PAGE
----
sun had become bare of snow; the air, during the hour of noon, felt
warm and balmy; the surface of the snow became soft under the sun; and
there was in the atmosphere an indescribable sense of freshness, that
presaged the near retreat into more northern realms of the grim winter
king who had so long ruled with iron grasp the subject land.

As the first symptom of the enemy’s approach might now be looked for in
the neighbourhood, it became necessary to adopt all precautions against
surprise, and to get the horses under the protection of the hut.

There remained from last summer a total of five horses, two having been
lost after the prairie expedition in the end of November. The five were
now driven in from their wintering ground; they were found to be in
excellent condition after their three-and-a-half months in the snow;
two of them were, however, of little value, and it was decided that
it would be better to sacrifice these at once――not only because their
ultimate fate was sealed, but also because the means of keeping the
remainder in food were extremely limited, no supply of hay having been
stored in the previous autumn.

The roof of the hut held, however, a large stock of the long reedy
grass that horses love so well to feed upon, and the thick covering of
snow which, during the entire winter had overlaid this thatch had kept
the grass clean and succulent. One side of the roof was now divested
gradually of its covering, and enough of provender was obtained to keep
the three horses alive during the few remaining days they had to wait.
We had already erected a small stockade, which covered the approach to
the rafts, in case an attempt should be made to rush the place.

It was the habit of Red Cloud to spend many hours of the day in
reconnoitring the line by which alone it was possible for any hostile
party to approach the hut. The time had now arrived when signs of
scouts must be evident if the expected attack was to take place. The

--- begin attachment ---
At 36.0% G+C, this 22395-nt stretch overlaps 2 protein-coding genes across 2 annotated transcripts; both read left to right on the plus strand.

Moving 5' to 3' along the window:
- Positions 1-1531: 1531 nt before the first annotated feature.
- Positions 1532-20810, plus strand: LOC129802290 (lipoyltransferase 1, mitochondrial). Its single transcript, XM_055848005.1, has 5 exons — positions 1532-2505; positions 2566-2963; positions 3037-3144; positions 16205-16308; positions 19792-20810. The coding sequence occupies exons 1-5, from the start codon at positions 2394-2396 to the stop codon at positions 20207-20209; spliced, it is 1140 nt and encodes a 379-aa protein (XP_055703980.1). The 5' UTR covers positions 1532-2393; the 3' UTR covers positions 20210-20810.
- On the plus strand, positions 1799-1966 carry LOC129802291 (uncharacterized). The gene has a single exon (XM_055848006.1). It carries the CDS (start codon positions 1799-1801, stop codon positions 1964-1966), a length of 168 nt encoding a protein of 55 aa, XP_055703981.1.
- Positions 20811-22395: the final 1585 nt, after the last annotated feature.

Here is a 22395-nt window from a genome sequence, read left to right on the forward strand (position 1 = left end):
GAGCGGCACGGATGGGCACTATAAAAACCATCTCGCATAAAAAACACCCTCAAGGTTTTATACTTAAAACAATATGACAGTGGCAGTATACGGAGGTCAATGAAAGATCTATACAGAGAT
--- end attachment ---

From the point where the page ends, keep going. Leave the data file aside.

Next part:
ice had begun to loosen in the rivers, and the snows were vanishing
quickly from the face of the prairies.

About the fourth day after the Sioux had begun to reconnoitre, the
Iroquois started out to examine the country along the North river.
Keeping the low ground between ridge and river, he watched intently the
drifts and open spaces by which a scout would have been likely to pass.
At a spot lying about a mile from the Forks, he came upon a footprint
that had not, he thought, been made by any denizen of the hut. He
brought the Sioux to the place, and a comparison of the snow-shoes of
the party with that of the impression in the snow, showed the surmise
to be correct. There had been strange Indians lurking about.

[Illustration: Strange footprints.]

But the Sioux was now quite prepared for any movement of his enemies.
The ice still held in the rivers, but each hour gave increasing
symptoms of its disruption; great seams and rents had opened in it;
in the central portion channels of open water were to be seen, where
the current ran with immense velocity, escaping for a moment from
the superincumbent weight of ice, and again vanishing beneath it.
The ravines that seamed the plain were daily pouring down streams of
water to swell the volume of the river, causing the ice to rise, and
producing the rents and chasms already spoken of.

At last the change occurred. It was night-time. A great tremor seemed
to vibrate along the entire surface; water sprang in innumerable places
through the fissures; great blocks of ice reared up and fell crashing
upon their fellows, and the mighty mass began slowly to move.